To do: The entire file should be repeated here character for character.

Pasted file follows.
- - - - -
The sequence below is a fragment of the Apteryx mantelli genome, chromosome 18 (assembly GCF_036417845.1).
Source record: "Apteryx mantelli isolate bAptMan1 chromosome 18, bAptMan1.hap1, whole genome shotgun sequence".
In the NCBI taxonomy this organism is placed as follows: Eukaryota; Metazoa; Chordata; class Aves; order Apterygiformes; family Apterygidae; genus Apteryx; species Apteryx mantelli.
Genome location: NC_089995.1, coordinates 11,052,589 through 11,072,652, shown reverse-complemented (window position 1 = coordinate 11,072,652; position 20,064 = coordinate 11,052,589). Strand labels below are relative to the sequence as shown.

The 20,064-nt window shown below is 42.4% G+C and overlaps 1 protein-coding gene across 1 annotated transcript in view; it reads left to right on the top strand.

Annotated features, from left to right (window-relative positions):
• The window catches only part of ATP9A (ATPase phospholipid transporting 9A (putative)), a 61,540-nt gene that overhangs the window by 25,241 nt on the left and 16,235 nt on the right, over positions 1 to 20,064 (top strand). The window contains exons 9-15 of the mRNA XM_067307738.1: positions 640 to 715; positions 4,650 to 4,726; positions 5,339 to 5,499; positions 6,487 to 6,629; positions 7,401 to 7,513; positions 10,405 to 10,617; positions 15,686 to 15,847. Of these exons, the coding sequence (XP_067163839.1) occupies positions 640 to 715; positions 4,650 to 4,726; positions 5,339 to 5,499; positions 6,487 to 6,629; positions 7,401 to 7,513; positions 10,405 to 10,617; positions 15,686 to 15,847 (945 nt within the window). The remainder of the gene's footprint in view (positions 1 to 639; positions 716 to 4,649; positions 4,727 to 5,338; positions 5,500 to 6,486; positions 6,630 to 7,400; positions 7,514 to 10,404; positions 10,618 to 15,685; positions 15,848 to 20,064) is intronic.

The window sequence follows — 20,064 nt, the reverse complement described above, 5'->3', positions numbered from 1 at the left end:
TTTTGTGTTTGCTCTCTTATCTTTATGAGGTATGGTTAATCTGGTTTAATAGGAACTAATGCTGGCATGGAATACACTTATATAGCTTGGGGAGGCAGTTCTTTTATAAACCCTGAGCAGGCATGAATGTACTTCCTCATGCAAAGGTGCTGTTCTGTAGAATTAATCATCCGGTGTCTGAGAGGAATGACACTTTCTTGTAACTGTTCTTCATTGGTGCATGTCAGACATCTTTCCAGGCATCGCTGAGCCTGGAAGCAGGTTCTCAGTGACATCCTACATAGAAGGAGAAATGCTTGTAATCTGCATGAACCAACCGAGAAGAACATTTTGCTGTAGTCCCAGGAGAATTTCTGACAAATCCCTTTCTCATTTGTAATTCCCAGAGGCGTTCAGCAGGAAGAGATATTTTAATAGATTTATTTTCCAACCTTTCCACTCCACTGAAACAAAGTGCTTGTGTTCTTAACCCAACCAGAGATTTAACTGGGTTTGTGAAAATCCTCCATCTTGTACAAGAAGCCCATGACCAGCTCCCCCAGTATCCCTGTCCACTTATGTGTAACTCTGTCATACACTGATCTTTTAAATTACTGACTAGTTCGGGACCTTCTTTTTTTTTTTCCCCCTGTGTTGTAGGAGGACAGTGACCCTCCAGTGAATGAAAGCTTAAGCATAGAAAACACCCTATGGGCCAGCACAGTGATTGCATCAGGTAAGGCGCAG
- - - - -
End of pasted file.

The sequence below is a fragment of the Apteryx mantelli genome, chromosome 18 (assembly GCF_036417845.1).
Source record: "Apteryx mantelli isolate bAptMan1 chromosome 18, bAptMan1.hap1, whole genome shotgun sequence".
In the NCBI taxonomy this organism is placed as follows: Eukaryota; Metazoa; Chordata; class Aves; order Apterygiformes; family Apterygidae; genus Apteryx; species Apteryx mantelli.
Genome location: NC_089995.1, coordinates 11,052,589 through 11,072,652, shown reverse-complemented (window position 1 = coordinate 11,072,652; position 20,064 = coordinate 11,052,589). Strand labels below are relative to the sequence as shown.

The 20,064-nt window shown below is 42.4% G+C and overlaps 1 protein-coding gene across 1 annotated transcript in view; it reads left to right on the top strand.

Annotated features, from left to right (window-relative positions):
• The window catches only part of ATP9A (ATPase phospholipid transporting 9A (putative)), a 61,540-nt gene that overhangs the window by 25,241 nt on the left and 16,235 nt on the right, over positions 1 to 20,064 (top strand). The window contains exons 9-15 of the mRNA XM_067307738.1: positions 640 to 715; positions 4,650 to 4,726; positions 5,339 to 5,499; positions 6,487 to 6,629; positions 7,401 to 7,513; positions 10,405 to 10,617; positions 15,686 to 15,847. Of these exons, the coding sequence (XP_067163839.1) occupies positions 640 to 715; positions 4,650 to 4,726; positions 5,339 to 5,499; positions 6,487 to 6,629; positions 7,401 to 7,513; positions 10,405 to 10,617; positions 15,686 to 15,847 (945 nt within the window). The remainder of the gene's footprint in view (positions 1 to 639; positions 716 to 4,649; positions 4,727 to 5,338; positions 5,500 to 6,486; positions 6,630 to 7,400; positions 7,514 to 10,404; positions 10,618 to 15,685; positions 15,848 to 20,064) is intronic.

The window sequence follows — 20,064 nt, the reverse complement described above, 5'->3', positions numbered from 1 at the left end:
TTTTGTGTTTGCTCTCTTATCTTTATGAGGTATGGTTAATCTGGTTTAATAGGAACTAATGCTGGCATGGAATACACTTATATAGCTTGGGGAGGCAGTTCTTTTATAAACCCTGAGCAGGCATGAATGTACTTCCTCATGCAAAGGTGCTGTTCTGTAGAATTAATCATCCGGTGTCTGAGAGGAATGACACTTTCTTGTAACTGTTCTTCATTGGTGCATGTCAGACATCTTTCCAGGCATCGCTGAGCCTGGAAGCAGGTTCTCAGTGACATCCTACATAGAAGGAGAAATGCTTGTAATCTGCATGAACCAACCGAGAAGAACATTTTGCTGTAGTCCCAGGAGAATTTCTGACAAATCCCTTTCTCATTTGTAATTCCCAGAGGCGTTCAGCAGGAAGAGATATTTTAATAGATTTATTTTCCAACCTTTCCACTCCACTGAAACAAAGTGCTTGTGTTCTTAACCCAACCAGAGATTTAACTGGGTTTGTGAAAATCCTCCATCTTGTACAAGAAGCCCATGACCAGCTCCCCCAGTATCCCTGTCCACTTATGTGTAACTCTGTCATACACTGATCTTTTAAATTACTGACTAGTTCGGGACCTTCTTTTTTTTTTTCCCCCTGTGTTGTAGGAGGACAGTGACCCTCCAGTGAATGAAAGCTTAAGCATAGAAAACACCCTATGGGCCAGCACAGTGATTGCATCAGGTAAGGCGCAG